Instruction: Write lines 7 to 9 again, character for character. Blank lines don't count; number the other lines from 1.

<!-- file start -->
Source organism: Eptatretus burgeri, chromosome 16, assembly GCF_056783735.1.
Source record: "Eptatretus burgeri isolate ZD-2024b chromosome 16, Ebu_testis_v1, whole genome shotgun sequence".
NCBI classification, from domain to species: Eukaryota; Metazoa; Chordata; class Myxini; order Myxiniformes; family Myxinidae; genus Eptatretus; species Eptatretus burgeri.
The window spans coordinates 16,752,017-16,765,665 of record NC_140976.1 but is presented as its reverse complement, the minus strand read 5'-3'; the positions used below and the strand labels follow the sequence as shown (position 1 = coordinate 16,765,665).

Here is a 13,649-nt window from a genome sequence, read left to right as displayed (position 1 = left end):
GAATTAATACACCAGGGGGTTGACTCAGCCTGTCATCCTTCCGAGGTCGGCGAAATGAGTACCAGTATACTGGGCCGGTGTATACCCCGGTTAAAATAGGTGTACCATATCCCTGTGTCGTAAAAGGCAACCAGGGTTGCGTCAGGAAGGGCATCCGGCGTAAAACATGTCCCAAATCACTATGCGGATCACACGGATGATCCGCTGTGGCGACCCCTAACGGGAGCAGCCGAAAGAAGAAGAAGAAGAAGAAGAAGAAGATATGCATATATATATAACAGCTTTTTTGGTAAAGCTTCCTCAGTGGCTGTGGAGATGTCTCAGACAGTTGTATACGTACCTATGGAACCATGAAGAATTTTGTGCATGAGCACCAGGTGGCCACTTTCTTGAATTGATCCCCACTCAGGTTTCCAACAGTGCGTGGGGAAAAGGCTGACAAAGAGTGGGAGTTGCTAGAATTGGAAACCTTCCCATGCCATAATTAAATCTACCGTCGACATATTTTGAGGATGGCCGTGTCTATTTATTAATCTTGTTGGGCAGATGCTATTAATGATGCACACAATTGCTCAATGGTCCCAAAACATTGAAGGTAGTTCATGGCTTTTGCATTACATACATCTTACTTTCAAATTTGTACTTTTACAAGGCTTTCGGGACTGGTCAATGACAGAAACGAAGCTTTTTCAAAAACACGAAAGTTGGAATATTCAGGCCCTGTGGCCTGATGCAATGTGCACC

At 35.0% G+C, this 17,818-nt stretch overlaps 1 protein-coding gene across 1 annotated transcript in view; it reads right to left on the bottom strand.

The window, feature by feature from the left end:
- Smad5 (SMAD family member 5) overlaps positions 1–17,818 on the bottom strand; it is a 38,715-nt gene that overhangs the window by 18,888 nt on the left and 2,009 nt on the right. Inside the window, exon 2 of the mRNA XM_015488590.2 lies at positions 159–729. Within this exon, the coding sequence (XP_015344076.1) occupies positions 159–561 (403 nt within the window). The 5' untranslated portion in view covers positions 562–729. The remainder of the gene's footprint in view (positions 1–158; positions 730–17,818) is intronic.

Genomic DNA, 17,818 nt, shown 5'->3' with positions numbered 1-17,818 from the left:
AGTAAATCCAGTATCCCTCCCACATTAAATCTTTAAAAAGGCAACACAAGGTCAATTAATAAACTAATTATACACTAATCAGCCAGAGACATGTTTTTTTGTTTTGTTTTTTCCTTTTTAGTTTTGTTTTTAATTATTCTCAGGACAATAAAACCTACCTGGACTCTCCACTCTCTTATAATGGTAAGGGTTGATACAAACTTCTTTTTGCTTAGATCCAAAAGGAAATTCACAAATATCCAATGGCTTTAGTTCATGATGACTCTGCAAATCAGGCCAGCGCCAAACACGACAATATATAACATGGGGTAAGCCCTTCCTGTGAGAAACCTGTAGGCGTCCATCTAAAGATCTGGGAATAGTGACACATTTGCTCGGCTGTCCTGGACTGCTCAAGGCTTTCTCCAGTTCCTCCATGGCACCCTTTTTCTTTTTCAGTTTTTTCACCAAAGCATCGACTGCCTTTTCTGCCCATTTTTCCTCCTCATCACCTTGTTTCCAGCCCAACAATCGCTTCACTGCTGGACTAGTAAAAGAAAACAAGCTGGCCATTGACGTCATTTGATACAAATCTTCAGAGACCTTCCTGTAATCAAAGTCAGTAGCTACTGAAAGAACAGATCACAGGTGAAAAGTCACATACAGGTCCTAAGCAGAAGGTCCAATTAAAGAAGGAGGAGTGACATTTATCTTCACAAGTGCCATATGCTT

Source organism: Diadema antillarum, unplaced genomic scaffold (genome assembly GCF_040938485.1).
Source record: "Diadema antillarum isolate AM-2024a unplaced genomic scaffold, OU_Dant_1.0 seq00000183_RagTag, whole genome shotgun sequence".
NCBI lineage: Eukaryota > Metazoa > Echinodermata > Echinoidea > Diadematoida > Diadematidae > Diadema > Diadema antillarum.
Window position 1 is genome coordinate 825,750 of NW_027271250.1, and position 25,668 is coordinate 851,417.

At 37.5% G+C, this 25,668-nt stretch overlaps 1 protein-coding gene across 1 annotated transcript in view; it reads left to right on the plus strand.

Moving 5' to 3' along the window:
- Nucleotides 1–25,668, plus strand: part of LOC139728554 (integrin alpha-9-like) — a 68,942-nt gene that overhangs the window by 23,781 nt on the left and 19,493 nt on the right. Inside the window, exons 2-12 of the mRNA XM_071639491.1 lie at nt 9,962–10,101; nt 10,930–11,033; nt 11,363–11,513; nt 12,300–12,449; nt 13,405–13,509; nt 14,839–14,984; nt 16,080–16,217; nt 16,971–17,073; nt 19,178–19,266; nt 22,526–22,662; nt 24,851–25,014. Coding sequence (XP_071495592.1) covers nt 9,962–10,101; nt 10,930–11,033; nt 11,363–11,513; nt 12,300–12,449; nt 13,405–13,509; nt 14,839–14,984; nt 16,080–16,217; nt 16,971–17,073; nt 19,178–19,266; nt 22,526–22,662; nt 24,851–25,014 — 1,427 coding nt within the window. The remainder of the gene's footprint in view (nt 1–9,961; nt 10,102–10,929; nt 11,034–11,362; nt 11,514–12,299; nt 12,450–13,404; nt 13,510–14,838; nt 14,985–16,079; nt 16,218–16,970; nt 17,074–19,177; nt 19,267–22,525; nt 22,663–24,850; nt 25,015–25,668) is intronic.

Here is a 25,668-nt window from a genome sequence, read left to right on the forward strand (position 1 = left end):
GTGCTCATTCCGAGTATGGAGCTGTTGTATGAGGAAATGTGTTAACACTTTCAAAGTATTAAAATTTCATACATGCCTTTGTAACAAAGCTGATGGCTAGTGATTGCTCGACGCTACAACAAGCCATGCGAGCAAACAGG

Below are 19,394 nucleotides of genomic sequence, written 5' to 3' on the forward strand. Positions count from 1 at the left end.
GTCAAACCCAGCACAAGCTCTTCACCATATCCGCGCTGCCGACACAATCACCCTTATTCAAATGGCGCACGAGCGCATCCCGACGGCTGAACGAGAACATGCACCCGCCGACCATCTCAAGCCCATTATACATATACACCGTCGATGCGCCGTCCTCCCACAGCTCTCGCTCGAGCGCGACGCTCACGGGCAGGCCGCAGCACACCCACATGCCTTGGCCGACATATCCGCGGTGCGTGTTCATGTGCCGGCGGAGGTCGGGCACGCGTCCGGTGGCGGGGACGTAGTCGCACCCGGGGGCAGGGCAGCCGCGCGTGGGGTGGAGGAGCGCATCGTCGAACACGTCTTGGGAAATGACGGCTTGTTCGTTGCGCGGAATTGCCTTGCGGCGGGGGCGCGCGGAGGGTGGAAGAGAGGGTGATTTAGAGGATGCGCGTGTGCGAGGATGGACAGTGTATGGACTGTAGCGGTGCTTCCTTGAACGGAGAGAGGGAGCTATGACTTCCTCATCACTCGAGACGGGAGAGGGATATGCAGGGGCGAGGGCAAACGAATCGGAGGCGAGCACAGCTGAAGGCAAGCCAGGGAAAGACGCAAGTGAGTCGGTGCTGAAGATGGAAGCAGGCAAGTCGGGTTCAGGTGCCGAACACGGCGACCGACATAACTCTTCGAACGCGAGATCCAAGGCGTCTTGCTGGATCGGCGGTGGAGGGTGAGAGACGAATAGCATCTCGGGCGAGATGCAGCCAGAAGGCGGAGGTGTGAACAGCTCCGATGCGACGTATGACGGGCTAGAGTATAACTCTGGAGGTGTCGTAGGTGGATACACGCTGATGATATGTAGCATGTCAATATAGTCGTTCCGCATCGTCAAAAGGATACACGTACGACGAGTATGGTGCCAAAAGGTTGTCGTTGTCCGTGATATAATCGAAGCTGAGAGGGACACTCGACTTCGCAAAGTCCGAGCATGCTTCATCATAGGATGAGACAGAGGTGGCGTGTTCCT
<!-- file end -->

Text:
At 35.0% G+C, this 17,818-nt stretch overlaps 1 protein-coding gene across 1 annotated transcript in view; it reads right to left on the bottom strand.

The window, feature by feature from the left end:
- Smad5 (SMAD family member 5) overlaps positions 1–17,818 on the bottom strand; it is a 38,715-nt gene that overhangs the window by 18,888 nt on the left and 2,009 nt on the right. Inside the window, exon 2 of the mRNA XM_015488590.2 lies at positions 159–729. Within this exon, the coding sequence (XP_015344076.1) occupies positions 159–561 (403 nt within the window). The 5' untranslated portion in view covers positions 562–729. The remainder of the gene's footprint in view (positions 1–158; positions 730–17,818) is intronic.